New hydrogen planes will leave only water in their wake

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Airbus has unveiled a groundbreaking project to develop three new planes that will run on hydrogen and leave only water vapor in their wake. One of these zero-emission planes will also feature a revolutionary blended-wing design, while the other two would be conventionally shaped airplanes with game-changing hydrogen engines.

1. Mechanical function of jet engines
2. Effects of engines: thrust and pollution
3. Similarity and differences of hydrogen jet engine
4. Zero emission results of hydrogen fuel
5. Technical challenges of hydrogen transport, storage
6. Technical challenges of hydrogen storage, flow in plane

VOICEOVER (in English):
"Currently, jet engines — like less powerful turboprop engines — use a highly flammable fossil fuel called kerosene. Kerosene is made from oil and is injected directly into jet engines, where it explodes, heating and expanding air that has been compressed by the engine."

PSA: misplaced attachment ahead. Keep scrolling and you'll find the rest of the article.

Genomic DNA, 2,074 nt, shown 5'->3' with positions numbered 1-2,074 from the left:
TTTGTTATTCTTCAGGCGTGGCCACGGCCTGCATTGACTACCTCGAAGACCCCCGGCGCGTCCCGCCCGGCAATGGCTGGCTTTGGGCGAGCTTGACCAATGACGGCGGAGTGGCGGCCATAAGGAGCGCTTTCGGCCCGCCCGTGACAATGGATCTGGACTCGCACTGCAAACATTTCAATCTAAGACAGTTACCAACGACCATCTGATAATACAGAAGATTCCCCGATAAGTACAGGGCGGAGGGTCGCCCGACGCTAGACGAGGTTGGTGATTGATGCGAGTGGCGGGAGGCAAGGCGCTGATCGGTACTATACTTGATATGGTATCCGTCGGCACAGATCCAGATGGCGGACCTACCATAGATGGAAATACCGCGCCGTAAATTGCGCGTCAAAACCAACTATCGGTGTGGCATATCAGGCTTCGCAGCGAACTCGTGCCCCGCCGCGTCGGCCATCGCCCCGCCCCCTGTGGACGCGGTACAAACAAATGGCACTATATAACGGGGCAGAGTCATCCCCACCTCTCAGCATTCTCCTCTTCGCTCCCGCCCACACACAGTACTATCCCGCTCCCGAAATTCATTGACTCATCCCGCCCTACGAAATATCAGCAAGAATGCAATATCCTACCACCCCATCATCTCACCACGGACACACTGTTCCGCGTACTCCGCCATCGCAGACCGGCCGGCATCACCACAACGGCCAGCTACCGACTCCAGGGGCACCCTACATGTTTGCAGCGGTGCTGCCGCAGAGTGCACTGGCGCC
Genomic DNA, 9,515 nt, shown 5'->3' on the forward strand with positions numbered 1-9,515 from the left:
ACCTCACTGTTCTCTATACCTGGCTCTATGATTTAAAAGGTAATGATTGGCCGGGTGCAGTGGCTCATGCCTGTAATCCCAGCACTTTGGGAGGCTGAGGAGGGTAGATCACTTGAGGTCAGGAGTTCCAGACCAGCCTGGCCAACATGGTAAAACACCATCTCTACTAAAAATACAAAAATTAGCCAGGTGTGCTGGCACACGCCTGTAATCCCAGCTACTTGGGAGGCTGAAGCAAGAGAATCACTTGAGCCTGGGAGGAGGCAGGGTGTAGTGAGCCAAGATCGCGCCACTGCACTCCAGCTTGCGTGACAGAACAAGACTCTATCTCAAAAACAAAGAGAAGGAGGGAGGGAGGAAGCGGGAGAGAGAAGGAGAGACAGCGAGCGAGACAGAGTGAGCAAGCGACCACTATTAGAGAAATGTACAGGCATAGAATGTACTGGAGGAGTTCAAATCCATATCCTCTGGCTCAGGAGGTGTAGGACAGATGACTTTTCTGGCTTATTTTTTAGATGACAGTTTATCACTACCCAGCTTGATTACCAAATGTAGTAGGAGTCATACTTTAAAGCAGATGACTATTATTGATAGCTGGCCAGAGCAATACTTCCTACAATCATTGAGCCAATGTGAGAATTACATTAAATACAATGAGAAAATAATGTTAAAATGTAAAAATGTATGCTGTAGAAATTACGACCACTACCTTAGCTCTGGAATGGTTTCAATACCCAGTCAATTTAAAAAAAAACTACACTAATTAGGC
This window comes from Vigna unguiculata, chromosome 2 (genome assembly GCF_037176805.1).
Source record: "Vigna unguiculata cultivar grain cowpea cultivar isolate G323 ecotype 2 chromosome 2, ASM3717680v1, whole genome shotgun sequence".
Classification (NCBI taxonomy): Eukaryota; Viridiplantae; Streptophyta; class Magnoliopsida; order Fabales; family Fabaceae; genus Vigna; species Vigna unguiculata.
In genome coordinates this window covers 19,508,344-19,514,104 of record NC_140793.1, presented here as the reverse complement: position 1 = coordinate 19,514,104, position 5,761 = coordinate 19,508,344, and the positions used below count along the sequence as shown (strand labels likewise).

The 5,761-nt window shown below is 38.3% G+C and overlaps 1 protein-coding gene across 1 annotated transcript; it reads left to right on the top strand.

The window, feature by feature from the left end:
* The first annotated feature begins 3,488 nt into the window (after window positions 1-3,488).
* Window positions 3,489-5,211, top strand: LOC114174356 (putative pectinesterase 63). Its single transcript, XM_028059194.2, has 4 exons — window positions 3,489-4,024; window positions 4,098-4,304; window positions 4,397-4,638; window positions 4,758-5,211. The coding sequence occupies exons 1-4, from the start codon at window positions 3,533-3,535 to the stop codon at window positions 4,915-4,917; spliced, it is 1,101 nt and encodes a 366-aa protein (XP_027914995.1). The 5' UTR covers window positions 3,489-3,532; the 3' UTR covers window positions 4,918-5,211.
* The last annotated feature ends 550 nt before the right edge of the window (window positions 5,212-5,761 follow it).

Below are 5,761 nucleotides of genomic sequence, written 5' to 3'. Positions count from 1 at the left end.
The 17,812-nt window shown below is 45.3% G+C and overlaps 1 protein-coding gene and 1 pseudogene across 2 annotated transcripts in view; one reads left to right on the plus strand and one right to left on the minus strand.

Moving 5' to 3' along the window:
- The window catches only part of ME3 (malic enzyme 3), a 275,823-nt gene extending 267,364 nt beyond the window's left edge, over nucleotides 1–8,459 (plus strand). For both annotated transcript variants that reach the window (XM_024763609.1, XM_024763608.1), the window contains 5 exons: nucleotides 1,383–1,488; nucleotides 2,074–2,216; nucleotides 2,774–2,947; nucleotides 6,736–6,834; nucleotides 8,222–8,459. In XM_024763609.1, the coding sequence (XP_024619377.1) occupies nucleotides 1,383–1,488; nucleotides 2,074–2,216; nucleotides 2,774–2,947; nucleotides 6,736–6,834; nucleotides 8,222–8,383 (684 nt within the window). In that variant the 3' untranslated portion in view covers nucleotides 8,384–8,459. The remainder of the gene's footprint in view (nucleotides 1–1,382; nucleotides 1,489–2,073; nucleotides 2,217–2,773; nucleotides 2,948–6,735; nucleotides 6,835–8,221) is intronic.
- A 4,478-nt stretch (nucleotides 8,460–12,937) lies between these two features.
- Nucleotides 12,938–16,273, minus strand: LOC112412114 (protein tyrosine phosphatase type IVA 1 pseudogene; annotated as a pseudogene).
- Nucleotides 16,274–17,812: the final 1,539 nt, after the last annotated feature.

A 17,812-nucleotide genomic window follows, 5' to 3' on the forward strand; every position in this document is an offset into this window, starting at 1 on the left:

"This explosive process creates enormous thrust, which pushes huge airplanes forward at very high speeds. Unfortunately, kerosene is a fossil fuel, so it produces greenhouse gases like CO2 when it burns."

"For its zero-emission planes, Airbus plans to develop a gas-turbine engine that can burn hydrogen in the same way. They also plan to use embedded electrical motors that are powered by hydrogen fuel cells."

"The benefit of this is that hydrogen turns into water when it burns with oxygen,
so these planes would emit zero pollution into Earth's atmosphere."

"Unfortunately, this dream faces obstacles that Airbus will have to overcome before 2035, which is the ambitious deadline set for the project's completion."

"Apart from the technical challenges of getting engines to work with only hydrogen, there is also the problem of safely storing and transporting hydrogen. Hydrogen is a gas and has to be cooled to minus 253 degrees Celsius to turn it into a liquid."

"That means it has to be cooled to minus 253 degrees before it is pumped into the plane, and it has to be kept at this incredibly low temperature in the plane, and all the way into the engine."

SOURCES:, BBC, Euronews